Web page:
After years of debate, schools in Montgomery County, Maryland have decided to close for the Muslim holiday of Eid al-Adha beginning on September 12, 2016.
The decision came as the result of a calendar change suggestion by board member Christopher Barclay. A professional work day for teachers and administrators was moved to September 12 to accommodate the shift. The district currently has 5 teacher workdays before the start of the school year, with an additional 4 during the year.
District staff members are expected to report back to the board with a proposal as to which of these days would be changed to September 12, writes Donna St. George for The Washington Post.
"We are putting ourselves in a place that we give lip service to the diversity that we have in this incredible community that we live in and serve — but in fact, the most important things are the actions that we take," Barclay told his colleagues.
Montgomery County School Board President Patricia O'Nell did not want to make the change at first, arguing that September 11, a Sunday, had been designated for Eid al-Adha by the Maryland State Board of Education calendar. O'Nell went on to say that any changes to that calendar could result in the entire year being extended, which could cause the year to end on a Monday. "I'm not willing to do that," she said.
Just two members voted against the move — O'Nell and Phil Kauffman — who argued that he would prefer to have a clear plan in place for next year. It is unclear if Eid al-Adha will begin on September 11 or 12 next year.
County resident Saqib Ali, who has daughters in the school system, said he was thrilled that the board members "did the right thing" and went ahead with the decision. He added that the change brought equality to the schools.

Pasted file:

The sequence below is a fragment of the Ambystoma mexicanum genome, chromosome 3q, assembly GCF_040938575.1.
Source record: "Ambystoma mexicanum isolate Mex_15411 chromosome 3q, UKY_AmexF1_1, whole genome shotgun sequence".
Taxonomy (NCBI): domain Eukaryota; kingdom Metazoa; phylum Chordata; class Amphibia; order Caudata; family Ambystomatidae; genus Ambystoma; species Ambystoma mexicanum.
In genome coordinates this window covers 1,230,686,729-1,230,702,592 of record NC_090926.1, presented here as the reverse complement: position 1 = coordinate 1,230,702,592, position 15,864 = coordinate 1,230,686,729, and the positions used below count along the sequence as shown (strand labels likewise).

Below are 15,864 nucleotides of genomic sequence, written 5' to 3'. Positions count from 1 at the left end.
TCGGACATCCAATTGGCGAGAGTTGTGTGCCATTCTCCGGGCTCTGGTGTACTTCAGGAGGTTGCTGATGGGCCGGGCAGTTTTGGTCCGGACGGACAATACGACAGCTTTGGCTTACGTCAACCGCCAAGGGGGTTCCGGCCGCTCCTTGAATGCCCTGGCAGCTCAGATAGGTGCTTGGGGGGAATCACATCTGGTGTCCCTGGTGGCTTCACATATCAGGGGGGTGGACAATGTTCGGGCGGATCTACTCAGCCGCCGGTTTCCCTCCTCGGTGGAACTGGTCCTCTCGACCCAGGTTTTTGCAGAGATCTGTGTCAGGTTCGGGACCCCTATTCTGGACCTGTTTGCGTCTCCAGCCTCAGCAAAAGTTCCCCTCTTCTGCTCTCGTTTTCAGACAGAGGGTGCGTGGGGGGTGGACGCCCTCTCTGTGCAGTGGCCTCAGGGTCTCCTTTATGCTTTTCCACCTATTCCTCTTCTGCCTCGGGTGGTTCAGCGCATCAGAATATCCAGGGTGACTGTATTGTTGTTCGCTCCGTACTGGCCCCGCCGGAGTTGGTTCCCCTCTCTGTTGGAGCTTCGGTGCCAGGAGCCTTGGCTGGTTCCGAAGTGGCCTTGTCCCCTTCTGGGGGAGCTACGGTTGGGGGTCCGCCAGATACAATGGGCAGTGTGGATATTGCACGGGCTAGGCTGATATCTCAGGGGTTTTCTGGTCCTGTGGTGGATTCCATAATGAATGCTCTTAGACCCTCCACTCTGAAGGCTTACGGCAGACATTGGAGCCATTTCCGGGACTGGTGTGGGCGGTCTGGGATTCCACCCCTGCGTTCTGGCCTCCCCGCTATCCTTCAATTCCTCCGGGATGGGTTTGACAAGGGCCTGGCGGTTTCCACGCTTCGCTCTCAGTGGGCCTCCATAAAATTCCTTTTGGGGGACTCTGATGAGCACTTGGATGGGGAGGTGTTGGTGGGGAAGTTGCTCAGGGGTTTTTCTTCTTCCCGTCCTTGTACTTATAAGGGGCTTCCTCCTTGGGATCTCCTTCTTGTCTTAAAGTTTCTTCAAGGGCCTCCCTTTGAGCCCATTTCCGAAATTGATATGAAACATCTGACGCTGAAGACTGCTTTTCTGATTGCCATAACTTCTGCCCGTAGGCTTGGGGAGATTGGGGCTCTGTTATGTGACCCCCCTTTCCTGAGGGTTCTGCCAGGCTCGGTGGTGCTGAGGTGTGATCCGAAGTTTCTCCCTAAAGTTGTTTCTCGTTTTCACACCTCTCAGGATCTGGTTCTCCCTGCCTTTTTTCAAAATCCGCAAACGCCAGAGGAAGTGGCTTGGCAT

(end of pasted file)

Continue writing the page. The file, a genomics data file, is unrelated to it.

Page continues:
Ali went on to say that the debate, which had been ongoing for years in a county which is home to over 1 million residents, had its roots in institutional racism. The Muslim community have pushed to receive the same treatment as Christian and Jewish citizens.
The district already shuts down for major Christian and Jewish holidays. School officials argue that this is due to either state requirements or expectations of large amounts of student absentees on those days.
The county made national headlines last year when, in an effort to show neutrality, the school system took all religious holidays off of the calendar.
Similar efforts were made in New York last year when New York City Mayor Bill de Blasio announced the addition of two major Muslim holidays to the public schools calendar, calling the decision "a matter of fairness," reports Michael Grynbaum for The New York Times.
"When these holidays are recognized, it's a sign that Muslims have a role in the political and social fabric of America," said Ibrahim Hooper, a spokesman for the Council on American-Islamic Relations.
Several other municipalities have also changed their calendars to include the holy days of Eid al-Fitr and Eid al-Adha, including Massachusetts, Michigan, and New Jersey.